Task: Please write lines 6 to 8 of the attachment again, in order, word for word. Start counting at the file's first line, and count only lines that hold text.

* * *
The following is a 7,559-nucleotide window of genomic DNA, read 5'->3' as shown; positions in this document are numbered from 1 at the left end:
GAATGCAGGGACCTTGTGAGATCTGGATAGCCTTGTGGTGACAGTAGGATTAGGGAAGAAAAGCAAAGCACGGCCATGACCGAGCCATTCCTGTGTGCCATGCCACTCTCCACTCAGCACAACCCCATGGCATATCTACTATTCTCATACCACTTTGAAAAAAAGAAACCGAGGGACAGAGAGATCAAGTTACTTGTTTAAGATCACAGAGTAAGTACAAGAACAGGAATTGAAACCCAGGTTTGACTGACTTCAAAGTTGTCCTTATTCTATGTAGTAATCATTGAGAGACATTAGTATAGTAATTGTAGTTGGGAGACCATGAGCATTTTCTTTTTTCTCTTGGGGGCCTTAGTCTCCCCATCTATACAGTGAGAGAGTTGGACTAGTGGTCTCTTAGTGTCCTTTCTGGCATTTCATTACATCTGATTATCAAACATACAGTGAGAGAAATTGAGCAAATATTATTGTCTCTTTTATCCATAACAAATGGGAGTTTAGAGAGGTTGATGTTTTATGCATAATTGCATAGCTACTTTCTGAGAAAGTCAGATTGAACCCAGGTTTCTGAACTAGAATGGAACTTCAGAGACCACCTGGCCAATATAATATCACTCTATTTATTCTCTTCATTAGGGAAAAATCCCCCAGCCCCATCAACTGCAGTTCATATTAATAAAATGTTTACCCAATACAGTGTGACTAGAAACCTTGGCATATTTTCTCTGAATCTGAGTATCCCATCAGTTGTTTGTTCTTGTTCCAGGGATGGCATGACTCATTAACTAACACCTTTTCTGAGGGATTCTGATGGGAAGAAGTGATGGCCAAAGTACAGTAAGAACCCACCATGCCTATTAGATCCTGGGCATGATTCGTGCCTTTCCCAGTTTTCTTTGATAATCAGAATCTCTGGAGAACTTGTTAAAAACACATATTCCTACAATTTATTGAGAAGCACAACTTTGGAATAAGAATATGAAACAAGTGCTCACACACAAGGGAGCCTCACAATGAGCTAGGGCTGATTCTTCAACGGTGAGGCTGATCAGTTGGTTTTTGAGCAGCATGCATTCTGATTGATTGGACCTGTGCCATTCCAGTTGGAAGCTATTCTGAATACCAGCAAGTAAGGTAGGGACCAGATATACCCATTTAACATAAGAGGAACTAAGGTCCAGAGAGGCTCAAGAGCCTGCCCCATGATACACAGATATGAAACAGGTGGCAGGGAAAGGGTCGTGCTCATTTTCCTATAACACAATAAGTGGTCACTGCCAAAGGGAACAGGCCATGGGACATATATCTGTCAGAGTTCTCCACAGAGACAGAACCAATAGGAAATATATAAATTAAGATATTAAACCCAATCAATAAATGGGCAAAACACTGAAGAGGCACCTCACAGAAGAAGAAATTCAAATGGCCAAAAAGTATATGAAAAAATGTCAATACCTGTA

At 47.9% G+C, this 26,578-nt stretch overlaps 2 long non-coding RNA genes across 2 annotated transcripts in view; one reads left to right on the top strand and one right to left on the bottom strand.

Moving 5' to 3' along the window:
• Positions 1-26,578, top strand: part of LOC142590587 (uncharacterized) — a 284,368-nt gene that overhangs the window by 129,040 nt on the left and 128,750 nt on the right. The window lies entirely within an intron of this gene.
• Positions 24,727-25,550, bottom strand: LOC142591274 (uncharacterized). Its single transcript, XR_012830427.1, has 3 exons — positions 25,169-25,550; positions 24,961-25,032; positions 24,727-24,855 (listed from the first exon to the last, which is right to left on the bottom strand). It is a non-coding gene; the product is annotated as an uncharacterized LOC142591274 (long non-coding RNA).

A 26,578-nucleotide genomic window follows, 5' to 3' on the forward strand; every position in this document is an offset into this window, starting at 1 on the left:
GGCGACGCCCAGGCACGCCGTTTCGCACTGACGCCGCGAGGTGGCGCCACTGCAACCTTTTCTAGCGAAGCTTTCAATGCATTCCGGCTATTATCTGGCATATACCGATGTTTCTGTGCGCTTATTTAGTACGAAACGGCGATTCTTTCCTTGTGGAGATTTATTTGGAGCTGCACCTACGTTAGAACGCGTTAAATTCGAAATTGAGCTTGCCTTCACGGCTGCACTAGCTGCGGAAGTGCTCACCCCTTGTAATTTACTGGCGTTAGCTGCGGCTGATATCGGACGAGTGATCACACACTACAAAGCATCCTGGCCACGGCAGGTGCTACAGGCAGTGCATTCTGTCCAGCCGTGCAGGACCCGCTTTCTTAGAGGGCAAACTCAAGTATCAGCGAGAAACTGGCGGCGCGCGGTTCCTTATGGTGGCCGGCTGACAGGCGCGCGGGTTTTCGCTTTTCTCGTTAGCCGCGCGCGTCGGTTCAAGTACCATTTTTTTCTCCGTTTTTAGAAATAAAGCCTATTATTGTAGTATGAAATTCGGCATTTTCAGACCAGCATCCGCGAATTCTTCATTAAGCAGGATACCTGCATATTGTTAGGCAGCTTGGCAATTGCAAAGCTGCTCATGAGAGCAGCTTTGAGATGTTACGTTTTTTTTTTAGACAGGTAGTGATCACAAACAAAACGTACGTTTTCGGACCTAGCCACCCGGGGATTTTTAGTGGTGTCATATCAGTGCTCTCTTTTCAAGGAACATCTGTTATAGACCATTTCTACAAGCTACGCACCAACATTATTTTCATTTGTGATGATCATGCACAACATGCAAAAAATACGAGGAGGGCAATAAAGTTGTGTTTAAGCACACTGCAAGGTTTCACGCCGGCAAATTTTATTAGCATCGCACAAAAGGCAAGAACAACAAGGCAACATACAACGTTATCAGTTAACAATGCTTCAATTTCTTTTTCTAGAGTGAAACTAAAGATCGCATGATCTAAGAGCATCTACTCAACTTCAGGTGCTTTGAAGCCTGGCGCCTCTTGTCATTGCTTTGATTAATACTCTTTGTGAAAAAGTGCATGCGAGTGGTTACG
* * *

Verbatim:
• Positions 24,727-25,550, bottom strand: LOC142591274 (uncharacterized). Its single transcript, XR_012830427.1, has 3 exons — positions 25,169-25,550; positions 24,961-25,032; positions 24,727-24,855 (listed from the first exon to the last, which is right to left on the bottom strand). It is a non-coding gene; the product is annotated as an uncharacterized LOC142591274 (long non-coding RNA).

A 26,578-nucleotide genomic window follows, 5' to 3' on the forward strand; every position in this document is an offset into this window, starting at 1 on the left:
GGCGACGCCCAGGCACGCCGTTTCGCACTGACGCCGCGAGGTGGCGCCACTGCAACCTTTTCTAGCGAAGCTTTCAATGCATTCCGGCTATTATCTGGCATATACCGATGTTTCTGTGCGCTTATTTAGTACGAAACGGCGATTCTTTCCTTGTGGAGATTTATTTGGAGCTGCACCTACGTTAGAACGCGTTAAATTCGAAATTGAGCTTGCCTTCACGGCTGCACTAGCTGCGGAAGTGCTCACCCCTTGTAATTTACTGGCGTTAGCTGCGGCTGATATCGGACGAGTGATCACACACTACAAAGCATCCTGGCCACGGCAGGTGCTACAGGCAGTGCATTCTGTCCAGCCGTGCAGGACCCGCTTTCTTAGAGGGCAAACTCAAGTATCAGCGAGAAACTGGCGGCGCGCGGTTCCTTATGGTGGCCGGCTGACAGGCGCGCGGGTTTTCGCTTTTCTCGTTAGCCGCGCGCGTCGGTTCAAGTACCATTTTTTTCTCCGTTTTTAGAAATAAAGCCTATTATTGTAGTATGAAATTCGGCATTTTCAGACCAGCATCCGCGAATTCTTCATTAAGCAGGATACCTGCATATTGTTAGGCAGCTTGGCAATTGCAAAGCTGCTCATGAGAGCAGCTTTGAGATGTTACGTTTTTTTTTTAGACAGGTAGTGATCACAAACAAAACGTACGTTTTCGGACCTAGCCACCCGGGGATTTTTAGTGGTGTCATATCAGTGCTCTCTTTTCAAGGAACATCTGTTATAGACCATTTCTACAAGCTACGCACCAACATTATTTTCATTTGTGATGATCATGCACAACATGCAAAAAATACGAGGAGGGCAATAAAGTTGTGTTTAAGCACACTGCAAGGTTTCACGCCGGCAAATTTTATTAGCATCGCACAAAAGGCAAGAACAACAAGGCAACATACAACGTTATCAGTTAACAATGCTTCAATTTCTTTTTCTAGAGTGAAACTAAAGATCGCATGATCTAAGAGCATCTACTCAACTTCAGGTGCTTTGAAGCCTGGCGCCTCTTGTCATTGCTTTGATTAATACTCTTTGTGAAAAAGTGCATGCGAGTGGTTACG